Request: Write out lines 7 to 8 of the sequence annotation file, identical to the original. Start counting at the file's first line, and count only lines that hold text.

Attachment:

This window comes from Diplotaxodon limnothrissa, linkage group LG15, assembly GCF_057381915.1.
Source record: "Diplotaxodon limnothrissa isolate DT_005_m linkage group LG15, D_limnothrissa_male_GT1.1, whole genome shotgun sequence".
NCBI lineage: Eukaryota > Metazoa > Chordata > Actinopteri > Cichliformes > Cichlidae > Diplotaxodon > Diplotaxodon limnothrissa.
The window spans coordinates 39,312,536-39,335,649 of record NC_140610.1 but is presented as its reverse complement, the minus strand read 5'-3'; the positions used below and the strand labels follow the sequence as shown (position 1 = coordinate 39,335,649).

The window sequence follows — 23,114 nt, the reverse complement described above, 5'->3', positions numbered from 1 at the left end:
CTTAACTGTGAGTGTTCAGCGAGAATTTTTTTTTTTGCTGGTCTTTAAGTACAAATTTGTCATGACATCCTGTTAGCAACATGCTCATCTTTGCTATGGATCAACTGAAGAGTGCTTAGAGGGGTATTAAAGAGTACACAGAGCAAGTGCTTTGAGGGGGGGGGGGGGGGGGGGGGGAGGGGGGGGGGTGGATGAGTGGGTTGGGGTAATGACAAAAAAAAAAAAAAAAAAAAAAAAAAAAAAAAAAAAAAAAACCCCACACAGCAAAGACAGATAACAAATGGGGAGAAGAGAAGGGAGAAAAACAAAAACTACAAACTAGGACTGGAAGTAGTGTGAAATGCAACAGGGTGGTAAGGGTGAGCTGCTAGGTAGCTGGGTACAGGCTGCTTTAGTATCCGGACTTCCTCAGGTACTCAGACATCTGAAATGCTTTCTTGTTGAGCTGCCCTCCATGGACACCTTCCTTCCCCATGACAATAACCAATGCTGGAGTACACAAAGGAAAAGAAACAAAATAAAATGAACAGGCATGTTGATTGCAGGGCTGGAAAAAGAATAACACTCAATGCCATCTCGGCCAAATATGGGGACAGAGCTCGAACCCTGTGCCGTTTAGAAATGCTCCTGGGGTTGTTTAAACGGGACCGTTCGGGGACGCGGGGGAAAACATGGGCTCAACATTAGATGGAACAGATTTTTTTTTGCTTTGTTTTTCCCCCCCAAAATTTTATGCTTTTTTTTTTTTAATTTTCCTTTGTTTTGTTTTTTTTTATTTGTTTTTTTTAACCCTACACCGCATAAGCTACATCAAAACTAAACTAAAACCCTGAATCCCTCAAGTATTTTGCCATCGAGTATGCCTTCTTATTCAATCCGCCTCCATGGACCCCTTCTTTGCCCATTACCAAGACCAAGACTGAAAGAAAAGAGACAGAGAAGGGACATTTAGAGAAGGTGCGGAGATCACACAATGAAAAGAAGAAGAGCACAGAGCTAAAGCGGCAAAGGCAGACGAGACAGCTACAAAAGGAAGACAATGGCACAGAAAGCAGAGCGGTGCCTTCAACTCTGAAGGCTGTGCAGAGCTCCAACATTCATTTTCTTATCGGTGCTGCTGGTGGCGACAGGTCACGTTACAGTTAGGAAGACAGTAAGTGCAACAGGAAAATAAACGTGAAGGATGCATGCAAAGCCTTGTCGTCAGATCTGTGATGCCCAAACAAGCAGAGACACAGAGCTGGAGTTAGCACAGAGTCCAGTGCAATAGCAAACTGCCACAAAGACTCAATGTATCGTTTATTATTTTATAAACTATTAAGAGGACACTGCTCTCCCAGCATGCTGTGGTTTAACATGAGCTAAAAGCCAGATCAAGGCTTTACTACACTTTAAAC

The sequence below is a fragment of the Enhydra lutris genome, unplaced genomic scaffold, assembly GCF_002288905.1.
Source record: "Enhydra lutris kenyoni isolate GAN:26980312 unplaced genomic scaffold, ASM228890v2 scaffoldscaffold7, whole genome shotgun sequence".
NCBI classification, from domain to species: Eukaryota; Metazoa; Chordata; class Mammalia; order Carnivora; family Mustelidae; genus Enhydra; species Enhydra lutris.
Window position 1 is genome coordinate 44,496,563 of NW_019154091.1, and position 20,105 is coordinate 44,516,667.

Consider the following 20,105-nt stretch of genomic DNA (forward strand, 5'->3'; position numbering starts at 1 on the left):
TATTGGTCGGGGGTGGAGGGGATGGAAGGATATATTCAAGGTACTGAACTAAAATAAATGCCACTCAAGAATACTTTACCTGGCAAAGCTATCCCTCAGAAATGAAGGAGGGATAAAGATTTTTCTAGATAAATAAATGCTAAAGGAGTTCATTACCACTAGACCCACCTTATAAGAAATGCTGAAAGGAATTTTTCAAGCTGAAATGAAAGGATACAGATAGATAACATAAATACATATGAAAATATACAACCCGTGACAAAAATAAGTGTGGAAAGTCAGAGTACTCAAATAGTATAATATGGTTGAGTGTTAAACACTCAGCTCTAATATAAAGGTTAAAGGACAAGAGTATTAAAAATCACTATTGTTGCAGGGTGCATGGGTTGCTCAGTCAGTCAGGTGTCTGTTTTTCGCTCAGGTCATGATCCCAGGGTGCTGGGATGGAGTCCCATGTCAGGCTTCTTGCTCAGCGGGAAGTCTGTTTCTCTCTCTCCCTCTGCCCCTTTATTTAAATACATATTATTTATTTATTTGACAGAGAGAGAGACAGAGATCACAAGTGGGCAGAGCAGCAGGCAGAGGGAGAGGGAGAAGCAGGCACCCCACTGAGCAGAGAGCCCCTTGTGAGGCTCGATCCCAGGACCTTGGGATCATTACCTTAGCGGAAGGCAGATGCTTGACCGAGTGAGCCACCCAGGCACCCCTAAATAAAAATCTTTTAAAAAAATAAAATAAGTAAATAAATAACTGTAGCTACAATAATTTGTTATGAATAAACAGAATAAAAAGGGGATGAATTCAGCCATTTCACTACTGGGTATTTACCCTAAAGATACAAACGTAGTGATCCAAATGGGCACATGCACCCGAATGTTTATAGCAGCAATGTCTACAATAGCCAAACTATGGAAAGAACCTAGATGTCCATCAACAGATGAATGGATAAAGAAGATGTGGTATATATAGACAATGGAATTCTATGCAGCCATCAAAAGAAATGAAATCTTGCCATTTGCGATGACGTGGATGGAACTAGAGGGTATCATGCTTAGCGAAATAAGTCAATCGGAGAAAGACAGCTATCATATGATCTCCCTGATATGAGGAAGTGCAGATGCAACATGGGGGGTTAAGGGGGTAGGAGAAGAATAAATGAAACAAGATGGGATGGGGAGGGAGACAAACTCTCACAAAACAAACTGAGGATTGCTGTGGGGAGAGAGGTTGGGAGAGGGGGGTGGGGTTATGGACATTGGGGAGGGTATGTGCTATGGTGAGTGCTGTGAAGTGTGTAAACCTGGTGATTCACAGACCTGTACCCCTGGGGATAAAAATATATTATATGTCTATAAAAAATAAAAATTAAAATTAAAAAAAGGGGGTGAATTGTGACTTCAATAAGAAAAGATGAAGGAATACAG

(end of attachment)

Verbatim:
The sequence below is a fragment of the Enhydra lutris genome, unplaced genomic scaffold, assembly GCF_002288905.1.
Source record: "Enhydra lutris kenyoni isolate GAN:26980312 unplaced genomic scaffold, ASM228890v2 scaffoldscaffold7, whole genome shotgun sequence".